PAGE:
Fighting Climate Change Through Trade

The Climate crisis is spiraling out of control, writes Julian Zelizer. Recent heat waves in India and Pakistan saw temperatures over 120 degrees Fahrenheit. Yet, policy response in the United States has been halting at best, if not counterproductive. For example, the deal between the U.S. and the EU aims to decarbonize two heavy carbon-emitting industries, steel and aluminum production.


The United States and the European Union have signed an accord to curb carbon emissions from steel and aluminum production. These industries are among the top emitters of carbon dioxide, accounting for a tenth of all emissions globally, or roughly that of the entire country of India, with its population of over 1.3 billion people. The agreement is, in principle, open to any country that wants to join and embrace these obligations. Consumers will feel little pain from attempts to decarbonize the metals industries, according to a report by a public-private coalition. A slight increase in cost will account for a significant reduction in emissions, as steel accounts for ten percent of the emissions from car production and 44 percent from wind technology.


Washington’s trade deal with China marks a departure from decades of dogmatic trade policy that surrendered undue power to the market and hollowed out the state. In recent decades, states have left economic decision-making primarily to market actors and focused policy instead on insulating these actors from popular democratic demands. These neoliberal theories have also influenced how many economists and policymakers have approached climate change. For example, a 2019 letter signed by more than 3,600 economists in the United States championed the carbon tax as an alternative to the “command and control” regulation of the Environmental Protection Agency. Likewise, the EU has implemented a carbon pricing mechanism known as the Emissions Trading System that depends on the market. Price mechanisms are helpful but must be part of a broader strategy that seeks to do what the market cannot.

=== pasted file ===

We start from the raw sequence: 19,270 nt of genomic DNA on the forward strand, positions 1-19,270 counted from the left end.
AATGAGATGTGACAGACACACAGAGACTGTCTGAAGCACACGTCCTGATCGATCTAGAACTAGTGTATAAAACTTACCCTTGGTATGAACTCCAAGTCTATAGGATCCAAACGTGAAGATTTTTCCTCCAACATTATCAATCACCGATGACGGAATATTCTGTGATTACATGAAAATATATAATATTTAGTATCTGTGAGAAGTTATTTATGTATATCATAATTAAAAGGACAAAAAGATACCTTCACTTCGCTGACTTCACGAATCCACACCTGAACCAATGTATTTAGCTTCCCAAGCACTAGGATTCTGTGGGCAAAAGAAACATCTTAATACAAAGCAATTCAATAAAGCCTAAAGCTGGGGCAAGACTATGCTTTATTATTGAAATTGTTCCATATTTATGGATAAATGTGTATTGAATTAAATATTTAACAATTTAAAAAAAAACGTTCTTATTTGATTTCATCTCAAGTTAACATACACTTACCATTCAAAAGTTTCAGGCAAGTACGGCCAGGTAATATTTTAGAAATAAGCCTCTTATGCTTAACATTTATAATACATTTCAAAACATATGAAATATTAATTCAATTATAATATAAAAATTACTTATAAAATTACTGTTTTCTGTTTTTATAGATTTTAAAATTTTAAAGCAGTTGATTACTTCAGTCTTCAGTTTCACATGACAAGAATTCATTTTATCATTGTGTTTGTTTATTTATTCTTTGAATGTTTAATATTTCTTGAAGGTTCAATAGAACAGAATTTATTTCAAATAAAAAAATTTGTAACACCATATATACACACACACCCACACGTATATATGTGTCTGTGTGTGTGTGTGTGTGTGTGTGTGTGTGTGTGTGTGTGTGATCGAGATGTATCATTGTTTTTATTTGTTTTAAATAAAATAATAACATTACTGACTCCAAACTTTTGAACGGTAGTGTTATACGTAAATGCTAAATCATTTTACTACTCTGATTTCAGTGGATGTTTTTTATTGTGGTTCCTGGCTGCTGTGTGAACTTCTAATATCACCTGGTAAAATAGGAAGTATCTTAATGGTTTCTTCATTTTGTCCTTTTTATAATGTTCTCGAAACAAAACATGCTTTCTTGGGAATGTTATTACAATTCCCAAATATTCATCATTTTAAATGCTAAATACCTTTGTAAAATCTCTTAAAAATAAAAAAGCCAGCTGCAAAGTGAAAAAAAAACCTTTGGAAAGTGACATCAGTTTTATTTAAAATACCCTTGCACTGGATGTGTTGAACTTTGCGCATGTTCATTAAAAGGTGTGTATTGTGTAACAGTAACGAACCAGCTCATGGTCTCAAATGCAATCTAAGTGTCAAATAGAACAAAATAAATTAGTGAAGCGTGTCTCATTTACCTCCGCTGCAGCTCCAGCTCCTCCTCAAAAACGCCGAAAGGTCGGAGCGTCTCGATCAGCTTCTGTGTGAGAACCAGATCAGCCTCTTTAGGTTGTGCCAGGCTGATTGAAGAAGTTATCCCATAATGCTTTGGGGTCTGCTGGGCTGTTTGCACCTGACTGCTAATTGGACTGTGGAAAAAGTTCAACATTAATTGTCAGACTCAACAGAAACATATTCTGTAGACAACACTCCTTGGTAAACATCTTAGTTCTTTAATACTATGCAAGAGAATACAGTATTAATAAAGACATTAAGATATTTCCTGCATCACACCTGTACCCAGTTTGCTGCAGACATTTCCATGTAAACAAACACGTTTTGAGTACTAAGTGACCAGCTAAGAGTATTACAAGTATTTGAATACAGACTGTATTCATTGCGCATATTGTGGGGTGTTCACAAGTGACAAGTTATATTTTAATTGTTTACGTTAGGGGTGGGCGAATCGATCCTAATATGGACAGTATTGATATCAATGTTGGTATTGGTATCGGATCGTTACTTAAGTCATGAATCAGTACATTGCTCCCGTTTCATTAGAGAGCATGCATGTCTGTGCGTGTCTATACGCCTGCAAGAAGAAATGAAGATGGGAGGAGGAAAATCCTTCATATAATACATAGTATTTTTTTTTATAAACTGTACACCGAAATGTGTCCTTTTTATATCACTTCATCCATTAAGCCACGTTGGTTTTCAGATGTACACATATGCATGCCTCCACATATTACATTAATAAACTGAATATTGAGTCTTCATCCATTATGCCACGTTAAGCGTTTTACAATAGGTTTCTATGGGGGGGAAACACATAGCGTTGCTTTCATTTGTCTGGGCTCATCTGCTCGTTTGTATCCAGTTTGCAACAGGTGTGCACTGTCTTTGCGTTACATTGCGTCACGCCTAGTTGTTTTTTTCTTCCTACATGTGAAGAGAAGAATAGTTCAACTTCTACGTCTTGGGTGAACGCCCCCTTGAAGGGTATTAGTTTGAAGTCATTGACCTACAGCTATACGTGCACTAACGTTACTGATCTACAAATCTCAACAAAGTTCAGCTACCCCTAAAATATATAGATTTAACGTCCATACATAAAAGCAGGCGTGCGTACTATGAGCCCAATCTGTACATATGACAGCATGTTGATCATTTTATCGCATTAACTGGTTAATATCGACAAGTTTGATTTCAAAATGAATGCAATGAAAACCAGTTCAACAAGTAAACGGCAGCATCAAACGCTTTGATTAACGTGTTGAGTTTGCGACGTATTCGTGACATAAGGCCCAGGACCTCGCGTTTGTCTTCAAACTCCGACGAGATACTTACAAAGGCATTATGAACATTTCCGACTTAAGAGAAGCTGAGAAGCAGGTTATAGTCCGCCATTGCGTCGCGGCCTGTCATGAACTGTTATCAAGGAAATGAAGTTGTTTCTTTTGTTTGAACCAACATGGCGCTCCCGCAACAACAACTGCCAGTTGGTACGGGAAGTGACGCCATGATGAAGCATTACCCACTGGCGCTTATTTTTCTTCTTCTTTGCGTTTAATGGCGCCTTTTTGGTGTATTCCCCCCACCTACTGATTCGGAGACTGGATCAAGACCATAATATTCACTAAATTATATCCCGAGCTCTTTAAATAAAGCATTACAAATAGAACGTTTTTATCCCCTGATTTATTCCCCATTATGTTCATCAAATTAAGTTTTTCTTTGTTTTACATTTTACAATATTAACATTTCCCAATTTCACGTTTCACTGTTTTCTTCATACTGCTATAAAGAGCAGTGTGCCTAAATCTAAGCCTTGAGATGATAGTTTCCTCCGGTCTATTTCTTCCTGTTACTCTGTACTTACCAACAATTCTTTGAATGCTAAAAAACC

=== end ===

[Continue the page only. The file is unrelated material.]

U.S.-EU deal on steel and aluminum is a step in the right direction, writes Julian Zelizer. He says hybrid approaches combine pricing mechanisms with other policy tools, such as procurement or public investment. Zelizer: Creating coalitions of winners from energy transitions can help overcome political blockages. He argues that a trade pact could fruitfully put a price on imports whose embedded emissions exceed those of domestic producers.


Policymakers on both sides of the Atlantic should push for an ambitious agreement that models how international trade cooperation can be a force for decarbonization. Rules should be implemented to ensure that metal producers use green electricity in their factories and green technologies along their value chains. The United States must complement the accord with domestic measures, including advance purchase commitments for green metals through the Defense Production Act.

If done right, the global arrangement could provide a template for a new form of economic integration for other industries. Action in one or two industries has helped encourage deeper trade cooperation in the past. Cement, chemicals, fertilizers, and forestry products are excellent candidates for a second phase. With calls for “deglobalization” advancing, the arrangement could encourage a new, more sustainable model of globalization.

This article was published on with the title “Fighting Climate Change Through Trade”




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